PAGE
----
Jeff Bonanni bought into the Pet Supplies Plus chain 30 years ago, when only two corporate stores existed, neither making money. Today he has six PSP stores along with many other investments. He has "eight or nine" Subway stores in metro Detroit; Biggby Coffee shops in hospitals there; the Detroit-born Jet's Pizza now expanding in New York.
Plus, he's the first franchisee in a startup called Beyond Juicery + Eatery. "I've never had a job. I've been in my own business since I was 18. I'm unemployable," he declared. Hence he is the perfect person to explain how he chooses his franchises and operates them successfully, which he kindly did in a recent interview. Here are eight rules that can help any prospective franchisee.
1. Do you like the people in charge? "First, I have to like the concept. But I like a lot of concepts I don't do anything with. It's mainly if I can have a relationship with that owner of that franchise. If I don't like the people at the top, then I would not invest," he said. At Pet Supplies Plus, for instance, he knew the co-founders because his late father worked for one of them, and today Bonanni praises its CEO Chris Rowland. Sentinel Capital just sold Pet Supplies Plus to Franchise Group Inc., however, introducing many unknowns.
2. Prepare for the worst. "I don't care what business you're going into, you have to expect for the worst. You can't expect any business to open up and be profitable. It does happen, it happened to me," he said. In total, he has 24 stores and he's adding one more shortly. "Of those 25, I know of two for sure, three that made money from the first, second month. The rest of them, you've got to be able to say, I can sustain it for a year."
3. DIY profit checks. Most young concepts have scant information about profitability, but that doesn't bother Bonanni. He just figures it out himself. "Jet's Pizza, I knew they were making money, I knew from the other franchisees," he said. If other operators don't exist, "I go visit the stores and I sit there for hours on end," at different times of the day. "I sit there for four hours, count the customers...do the napkin math," and figure out the margin he can make.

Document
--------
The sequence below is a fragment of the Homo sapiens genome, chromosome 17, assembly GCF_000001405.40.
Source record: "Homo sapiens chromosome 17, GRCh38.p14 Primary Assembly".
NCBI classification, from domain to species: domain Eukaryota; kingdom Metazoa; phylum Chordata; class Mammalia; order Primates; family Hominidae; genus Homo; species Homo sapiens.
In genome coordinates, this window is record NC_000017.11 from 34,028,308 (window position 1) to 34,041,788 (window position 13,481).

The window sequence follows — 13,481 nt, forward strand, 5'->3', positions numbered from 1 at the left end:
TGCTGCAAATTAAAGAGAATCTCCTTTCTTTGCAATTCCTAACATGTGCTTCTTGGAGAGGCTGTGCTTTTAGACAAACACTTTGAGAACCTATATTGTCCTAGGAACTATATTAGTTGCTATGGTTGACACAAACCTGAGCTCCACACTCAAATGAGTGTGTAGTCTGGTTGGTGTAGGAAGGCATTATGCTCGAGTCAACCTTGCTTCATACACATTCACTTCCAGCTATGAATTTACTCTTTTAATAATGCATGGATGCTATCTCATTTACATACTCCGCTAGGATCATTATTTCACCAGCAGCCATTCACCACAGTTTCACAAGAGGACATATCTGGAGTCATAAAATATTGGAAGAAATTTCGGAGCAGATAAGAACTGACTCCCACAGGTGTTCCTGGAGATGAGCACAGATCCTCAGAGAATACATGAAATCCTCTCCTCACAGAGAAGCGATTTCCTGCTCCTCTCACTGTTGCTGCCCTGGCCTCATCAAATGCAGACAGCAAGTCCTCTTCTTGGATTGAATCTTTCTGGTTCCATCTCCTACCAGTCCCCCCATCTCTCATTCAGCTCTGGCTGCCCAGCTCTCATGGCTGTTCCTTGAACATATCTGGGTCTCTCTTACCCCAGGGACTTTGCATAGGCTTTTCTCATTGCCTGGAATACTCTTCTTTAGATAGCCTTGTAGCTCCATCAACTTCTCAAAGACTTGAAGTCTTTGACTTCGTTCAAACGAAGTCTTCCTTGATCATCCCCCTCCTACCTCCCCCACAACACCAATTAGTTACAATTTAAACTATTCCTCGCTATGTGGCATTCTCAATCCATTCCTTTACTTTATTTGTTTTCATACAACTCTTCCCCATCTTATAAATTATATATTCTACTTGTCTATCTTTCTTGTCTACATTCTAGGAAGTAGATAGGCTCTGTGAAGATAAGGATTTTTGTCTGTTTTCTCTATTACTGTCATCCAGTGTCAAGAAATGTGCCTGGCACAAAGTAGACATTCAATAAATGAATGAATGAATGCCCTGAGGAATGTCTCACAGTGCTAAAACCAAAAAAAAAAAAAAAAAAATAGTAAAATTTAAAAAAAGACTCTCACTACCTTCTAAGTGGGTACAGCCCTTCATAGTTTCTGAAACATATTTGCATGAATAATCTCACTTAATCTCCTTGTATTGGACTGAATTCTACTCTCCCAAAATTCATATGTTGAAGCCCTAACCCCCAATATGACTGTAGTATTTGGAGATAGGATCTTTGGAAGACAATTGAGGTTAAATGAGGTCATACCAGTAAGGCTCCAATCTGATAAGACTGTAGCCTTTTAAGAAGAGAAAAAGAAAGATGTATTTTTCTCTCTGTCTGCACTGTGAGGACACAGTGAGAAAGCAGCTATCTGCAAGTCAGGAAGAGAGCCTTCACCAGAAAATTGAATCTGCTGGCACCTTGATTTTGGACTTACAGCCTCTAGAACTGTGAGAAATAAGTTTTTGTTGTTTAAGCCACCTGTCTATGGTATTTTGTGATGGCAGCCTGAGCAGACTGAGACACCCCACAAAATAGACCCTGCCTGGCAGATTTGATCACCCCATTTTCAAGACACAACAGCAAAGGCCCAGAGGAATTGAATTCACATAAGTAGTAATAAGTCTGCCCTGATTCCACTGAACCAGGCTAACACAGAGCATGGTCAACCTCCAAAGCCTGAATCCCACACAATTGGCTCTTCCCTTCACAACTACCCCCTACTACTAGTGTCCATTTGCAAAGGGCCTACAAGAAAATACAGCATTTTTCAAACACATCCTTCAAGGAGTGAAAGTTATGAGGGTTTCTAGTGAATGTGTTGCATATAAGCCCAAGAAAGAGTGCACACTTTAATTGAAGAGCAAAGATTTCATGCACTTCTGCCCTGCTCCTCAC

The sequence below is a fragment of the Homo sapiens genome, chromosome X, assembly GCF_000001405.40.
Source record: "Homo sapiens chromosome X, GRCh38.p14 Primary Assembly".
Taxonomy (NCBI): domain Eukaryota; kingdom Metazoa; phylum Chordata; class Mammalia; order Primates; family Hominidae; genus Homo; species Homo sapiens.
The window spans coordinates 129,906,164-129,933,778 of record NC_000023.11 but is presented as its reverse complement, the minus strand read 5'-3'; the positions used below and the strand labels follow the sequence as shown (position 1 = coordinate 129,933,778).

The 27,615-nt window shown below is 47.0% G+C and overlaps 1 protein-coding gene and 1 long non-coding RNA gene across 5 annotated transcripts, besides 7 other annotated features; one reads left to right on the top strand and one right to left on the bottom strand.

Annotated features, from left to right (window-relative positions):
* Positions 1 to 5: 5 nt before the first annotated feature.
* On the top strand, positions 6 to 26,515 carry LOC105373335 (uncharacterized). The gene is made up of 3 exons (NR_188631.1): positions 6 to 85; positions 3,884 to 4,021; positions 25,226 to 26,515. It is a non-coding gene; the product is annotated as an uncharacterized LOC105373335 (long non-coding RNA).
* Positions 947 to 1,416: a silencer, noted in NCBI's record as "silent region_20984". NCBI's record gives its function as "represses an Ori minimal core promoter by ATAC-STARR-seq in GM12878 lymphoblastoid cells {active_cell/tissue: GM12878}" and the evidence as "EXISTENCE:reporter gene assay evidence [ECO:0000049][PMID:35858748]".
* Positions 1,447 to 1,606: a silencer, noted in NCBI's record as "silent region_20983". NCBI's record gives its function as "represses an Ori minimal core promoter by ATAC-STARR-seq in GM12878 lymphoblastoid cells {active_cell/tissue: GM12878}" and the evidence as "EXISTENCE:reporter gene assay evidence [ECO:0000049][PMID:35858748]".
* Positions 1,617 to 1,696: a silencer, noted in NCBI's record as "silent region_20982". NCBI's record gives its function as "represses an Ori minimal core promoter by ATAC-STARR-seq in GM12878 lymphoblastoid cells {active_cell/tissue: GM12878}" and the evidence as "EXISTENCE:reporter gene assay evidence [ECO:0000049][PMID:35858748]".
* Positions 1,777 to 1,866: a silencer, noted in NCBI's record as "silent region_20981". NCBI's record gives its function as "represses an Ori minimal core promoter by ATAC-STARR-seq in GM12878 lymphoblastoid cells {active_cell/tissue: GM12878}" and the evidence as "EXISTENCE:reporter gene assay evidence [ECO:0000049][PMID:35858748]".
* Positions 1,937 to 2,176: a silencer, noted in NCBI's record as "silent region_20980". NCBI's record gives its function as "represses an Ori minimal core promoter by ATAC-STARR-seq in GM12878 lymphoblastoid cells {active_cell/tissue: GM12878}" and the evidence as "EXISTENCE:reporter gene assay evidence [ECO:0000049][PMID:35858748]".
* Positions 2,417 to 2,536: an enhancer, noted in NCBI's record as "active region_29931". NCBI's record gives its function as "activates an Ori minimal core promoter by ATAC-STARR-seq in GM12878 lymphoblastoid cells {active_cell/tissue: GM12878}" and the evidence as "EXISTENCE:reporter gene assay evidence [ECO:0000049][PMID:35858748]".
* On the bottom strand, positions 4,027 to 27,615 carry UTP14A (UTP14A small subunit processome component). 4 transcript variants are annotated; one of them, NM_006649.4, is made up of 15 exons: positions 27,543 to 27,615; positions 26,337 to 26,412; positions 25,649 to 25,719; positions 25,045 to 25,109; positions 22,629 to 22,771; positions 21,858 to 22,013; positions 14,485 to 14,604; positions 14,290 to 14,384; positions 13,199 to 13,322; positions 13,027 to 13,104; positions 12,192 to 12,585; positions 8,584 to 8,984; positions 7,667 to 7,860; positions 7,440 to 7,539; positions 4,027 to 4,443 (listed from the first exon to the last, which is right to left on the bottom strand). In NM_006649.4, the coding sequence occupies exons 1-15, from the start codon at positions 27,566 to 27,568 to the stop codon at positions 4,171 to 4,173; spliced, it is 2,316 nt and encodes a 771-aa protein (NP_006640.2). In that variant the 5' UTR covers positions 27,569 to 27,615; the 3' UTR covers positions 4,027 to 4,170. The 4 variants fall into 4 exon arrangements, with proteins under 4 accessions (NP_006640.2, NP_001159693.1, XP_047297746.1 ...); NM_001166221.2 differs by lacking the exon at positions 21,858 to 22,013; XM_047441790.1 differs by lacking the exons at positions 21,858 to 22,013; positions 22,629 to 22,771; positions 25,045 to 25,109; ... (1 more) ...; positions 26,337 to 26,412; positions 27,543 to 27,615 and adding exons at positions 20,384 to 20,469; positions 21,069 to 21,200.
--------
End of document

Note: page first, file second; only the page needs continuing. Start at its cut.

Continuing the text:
4. Don't sit in your office. "If you start one store, you have to be in the store. Don't expect you're going to work a five-day week. You're going to work 60, 70, 80 hours a week or more. I wasn't great when I started at 18, so I worked a hundred hours a week. So you learn as you go," he said.
5. Mental stamina required. "If you're draining $10-, $15,000 a month, which it can happen, you have to mentally say, we're going to" get through this. "Some of the worst stores become the best. If you stay the course…you grow and grow and grow, and you get involved in the community."
6. Do your own market assessment. With Pet Supplies Plus at the beginning, the first two stores were unprofitable, but Bonanni did his research. "The one thing I did figure out was, this is brand new. People still loved their pets 30 years ago. And I knew it was a bunch of mom and pops. I went into all the mom and pops. I went in and saw the concept they had and the concept we had. Ours was organized." One of the co-founders was a merchandiser for grocery stores, and that expertise showed. "I saw, this is a no-brainer. They're going to love how it's organized. And on top of that, no one ever put out an ad for a pet store," he said. "That's how I made my decision."
7. You have to take a risk. When he quit his job and got his first Pet Supplies Plus store, "I was 25, I had time. I just got married in May of 1989. My wife was freaking out. We had a house payment, a car payment, and she was making $12 an hour. I went to zero income. That year from May to November we were back to the last $5,000 in the bank, we had three to six months of sustainability, and thank god it opened up, and I was able to get a $600 paycheck the very first week. The country's built on, you have to take a risk to get a reward," he said.
8. Follow the program. "If you're going to be a franchisee, I don't want to reinvent the wheel. I haven't had an idea that I would call good enough to take out on my own," he said. "What I like about franchising is, if I like a concept I'll follow the concept. I want to get in something I trust, that I like, that I can operate, and that I can make money."